The senior Garber's East Coast tour of gunnery stations and further demonstrations at sea sold the Navy completely on his kite. It ordered 50,000 more of them in a second big order. Spalding, the sporting goods manufacturer, got that contract. This order was followed by two more orders of 100,000 kites each.

Garber, when he thinks of the fancy drones which in 1944 began replacing his kites, likes to tell of the rainy day aboard the heavy cruiser Amsterdam when a hard-pressed gunnery officer could not get his drone's engine started - no matter how loudly the skipper shouted. "When I call for gunnery practice," said the skipper, "I want those things to work." Then he turned to Garber and asked: "Will those damn kites of yours fly in the rain?" They could, and did - as they always had.

The Navy at the end of the war awarded Garber, who had been promoted to commander, a commendation for his kite work and released the patents to him. Garber tried to produce his kite commercially after the war, but manufacturers refused to build it to his specifications on grounds it would be too expensive to sell - about $15 each. Rather than reduce quality, Garber abandoned his commercial efforts.

He feels the kites do not owe him anything more, anyway. There was the day a battleship skipper sought out the kite commander, pumped his hand and exclaimed: "Your kite saved my ship. If anybody ever again says 'go fly a kite' to me I'll bust'em in the nose." He explained that his gunners had been practicing on the kites one foggy day while the battleship was on Pacific duty. Suddenly, out of the fog, came a surprise kamikaze attack. The gunners merely had to swing their guns away from the kite and shoot down the suicide airplane. "We never would have had time to get to our battle stations if it weren't for your kite," the skipper told Garber.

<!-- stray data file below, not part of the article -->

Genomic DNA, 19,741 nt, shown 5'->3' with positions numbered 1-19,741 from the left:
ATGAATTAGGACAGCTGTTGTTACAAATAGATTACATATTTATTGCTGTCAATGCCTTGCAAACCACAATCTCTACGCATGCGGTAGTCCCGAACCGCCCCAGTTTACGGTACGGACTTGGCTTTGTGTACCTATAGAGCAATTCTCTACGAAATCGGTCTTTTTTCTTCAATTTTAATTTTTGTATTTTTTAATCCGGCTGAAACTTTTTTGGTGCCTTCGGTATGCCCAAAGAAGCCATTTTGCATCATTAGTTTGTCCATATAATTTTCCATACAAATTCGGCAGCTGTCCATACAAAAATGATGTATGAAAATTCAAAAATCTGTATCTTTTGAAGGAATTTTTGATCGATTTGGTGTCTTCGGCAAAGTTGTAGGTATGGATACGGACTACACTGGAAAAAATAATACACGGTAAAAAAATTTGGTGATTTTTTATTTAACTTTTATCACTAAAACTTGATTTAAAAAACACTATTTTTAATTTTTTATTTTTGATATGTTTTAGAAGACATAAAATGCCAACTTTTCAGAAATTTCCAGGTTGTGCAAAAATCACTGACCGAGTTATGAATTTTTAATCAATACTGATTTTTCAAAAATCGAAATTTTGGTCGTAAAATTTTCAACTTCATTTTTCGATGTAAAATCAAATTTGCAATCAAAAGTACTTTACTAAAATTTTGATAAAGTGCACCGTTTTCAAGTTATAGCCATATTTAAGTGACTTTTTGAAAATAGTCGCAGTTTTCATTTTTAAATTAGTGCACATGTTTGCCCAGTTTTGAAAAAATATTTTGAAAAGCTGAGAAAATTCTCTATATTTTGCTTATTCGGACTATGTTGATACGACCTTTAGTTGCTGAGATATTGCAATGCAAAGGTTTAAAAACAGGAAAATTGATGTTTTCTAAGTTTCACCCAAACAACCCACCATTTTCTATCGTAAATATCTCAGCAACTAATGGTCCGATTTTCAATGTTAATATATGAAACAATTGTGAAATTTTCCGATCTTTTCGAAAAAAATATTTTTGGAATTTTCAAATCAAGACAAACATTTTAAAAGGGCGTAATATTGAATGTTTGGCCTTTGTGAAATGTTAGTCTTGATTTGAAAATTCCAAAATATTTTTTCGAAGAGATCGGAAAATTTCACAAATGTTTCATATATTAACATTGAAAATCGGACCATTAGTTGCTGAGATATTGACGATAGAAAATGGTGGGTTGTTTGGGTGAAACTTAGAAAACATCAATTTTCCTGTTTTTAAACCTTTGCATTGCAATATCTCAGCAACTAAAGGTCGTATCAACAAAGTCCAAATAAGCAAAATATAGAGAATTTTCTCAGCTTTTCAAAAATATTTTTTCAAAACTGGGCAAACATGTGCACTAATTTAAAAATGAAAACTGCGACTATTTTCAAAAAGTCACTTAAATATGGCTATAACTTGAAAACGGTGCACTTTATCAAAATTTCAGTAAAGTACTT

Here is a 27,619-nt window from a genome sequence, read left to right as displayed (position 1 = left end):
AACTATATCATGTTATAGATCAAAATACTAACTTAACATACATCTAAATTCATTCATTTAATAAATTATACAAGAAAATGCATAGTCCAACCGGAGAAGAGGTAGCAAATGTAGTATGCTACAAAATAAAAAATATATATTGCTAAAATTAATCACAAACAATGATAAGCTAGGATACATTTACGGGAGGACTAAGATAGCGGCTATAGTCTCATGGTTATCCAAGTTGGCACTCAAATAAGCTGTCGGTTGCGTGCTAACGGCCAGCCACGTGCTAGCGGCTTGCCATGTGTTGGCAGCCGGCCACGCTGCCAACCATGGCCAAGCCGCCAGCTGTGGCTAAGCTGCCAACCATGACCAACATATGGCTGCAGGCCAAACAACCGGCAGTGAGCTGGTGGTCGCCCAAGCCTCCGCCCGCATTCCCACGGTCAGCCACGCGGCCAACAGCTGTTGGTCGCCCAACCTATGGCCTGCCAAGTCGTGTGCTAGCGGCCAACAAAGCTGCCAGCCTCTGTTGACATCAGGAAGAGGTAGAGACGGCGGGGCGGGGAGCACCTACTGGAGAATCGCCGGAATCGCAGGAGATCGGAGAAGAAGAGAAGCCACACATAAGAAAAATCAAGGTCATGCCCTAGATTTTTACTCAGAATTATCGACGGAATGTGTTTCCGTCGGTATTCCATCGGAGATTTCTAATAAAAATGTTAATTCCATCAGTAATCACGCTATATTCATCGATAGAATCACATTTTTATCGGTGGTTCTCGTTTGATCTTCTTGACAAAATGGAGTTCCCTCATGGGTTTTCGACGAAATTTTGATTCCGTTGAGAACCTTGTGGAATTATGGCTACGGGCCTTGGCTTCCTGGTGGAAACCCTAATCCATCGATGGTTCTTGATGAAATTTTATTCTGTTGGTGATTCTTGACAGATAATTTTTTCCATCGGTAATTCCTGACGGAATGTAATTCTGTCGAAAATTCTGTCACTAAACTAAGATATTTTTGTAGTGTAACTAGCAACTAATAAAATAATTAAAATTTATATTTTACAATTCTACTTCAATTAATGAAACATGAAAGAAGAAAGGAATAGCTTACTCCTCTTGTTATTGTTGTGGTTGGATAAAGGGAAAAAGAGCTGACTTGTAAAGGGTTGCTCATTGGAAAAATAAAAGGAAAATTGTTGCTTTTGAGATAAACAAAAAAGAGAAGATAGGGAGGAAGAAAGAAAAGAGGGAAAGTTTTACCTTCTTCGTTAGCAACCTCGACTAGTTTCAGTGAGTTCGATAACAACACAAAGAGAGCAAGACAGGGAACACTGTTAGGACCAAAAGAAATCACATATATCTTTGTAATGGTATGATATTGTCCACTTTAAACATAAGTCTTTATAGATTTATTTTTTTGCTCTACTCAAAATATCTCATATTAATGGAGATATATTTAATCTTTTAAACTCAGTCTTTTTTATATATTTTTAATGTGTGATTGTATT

But Garber's biggest reward from his kites concerns his son, Ned, who had been assigned as kite instructor at the Melville PT school. Ned tried to get off kite duty and join his PT boat when it was ordered to sea. The PT school skipper refused the request. Ned did get on a PT boat later and saw combat duty in the Philippines. But his first PT boat was lost with all hands.

A Garber-made kite still is flying, not the type that contributed to the war effort, but a more conventional kind. Kenny Garber, 8-year-old son of Ned, has it and flies it regularly near his home in Hyattsville. It is consoling to Kenny's grandfather that a Garber kite is now doing what comes naturally to kites - giving pleasure to a young boy.

Sunday Magazine, The Washington Star, November 29, 1964, (pages 26-28)